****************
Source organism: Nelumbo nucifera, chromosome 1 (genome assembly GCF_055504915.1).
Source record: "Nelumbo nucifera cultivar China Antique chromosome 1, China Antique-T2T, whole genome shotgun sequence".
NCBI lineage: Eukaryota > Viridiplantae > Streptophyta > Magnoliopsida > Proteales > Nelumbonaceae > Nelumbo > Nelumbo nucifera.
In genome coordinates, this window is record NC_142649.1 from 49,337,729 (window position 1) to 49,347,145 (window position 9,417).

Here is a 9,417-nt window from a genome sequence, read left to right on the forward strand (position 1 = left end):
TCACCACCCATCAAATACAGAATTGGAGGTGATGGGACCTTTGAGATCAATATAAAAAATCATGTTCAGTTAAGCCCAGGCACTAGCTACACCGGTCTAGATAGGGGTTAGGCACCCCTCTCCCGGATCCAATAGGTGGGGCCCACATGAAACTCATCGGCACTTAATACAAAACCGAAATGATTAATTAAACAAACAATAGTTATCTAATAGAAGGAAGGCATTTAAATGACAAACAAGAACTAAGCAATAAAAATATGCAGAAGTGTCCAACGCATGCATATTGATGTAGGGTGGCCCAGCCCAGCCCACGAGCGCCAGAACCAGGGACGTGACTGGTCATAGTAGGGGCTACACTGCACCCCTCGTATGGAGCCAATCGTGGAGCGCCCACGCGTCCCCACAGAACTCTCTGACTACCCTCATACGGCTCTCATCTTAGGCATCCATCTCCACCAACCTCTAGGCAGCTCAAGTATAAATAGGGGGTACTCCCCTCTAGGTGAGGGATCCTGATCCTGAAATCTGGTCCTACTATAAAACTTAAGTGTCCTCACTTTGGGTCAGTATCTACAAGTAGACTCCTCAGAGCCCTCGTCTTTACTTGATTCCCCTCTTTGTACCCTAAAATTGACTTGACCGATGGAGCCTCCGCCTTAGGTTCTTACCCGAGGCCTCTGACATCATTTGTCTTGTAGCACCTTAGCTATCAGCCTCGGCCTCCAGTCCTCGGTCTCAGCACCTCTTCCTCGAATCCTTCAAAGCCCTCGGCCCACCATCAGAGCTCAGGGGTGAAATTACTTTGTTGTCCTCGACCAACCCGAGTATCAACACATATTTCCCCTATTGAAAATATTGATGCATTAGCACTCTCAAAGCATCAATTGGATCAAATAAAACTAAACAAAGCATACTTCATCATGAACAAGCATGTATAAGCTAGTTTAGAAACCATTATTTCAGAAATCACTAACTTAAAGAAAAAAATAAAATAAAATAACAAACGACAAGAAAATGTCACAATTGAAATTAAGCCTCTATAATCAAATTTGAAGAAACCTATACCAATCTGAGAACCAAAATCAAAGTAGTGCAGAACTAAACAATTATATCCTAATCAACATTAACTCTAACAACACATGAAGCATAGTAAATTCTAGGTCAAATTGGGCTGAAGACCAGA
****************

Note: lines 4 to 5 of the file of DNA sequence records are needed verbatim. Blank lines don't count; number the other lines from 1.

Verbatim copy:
In genome coordinates, this window is record NC_142649.1 from 49,337,729 (window position 1) to 49,347,145 (window position 9,417).

Here is a 9,417-nt window from a genome sequence, read left to right on the forward strand (position 1 = left end):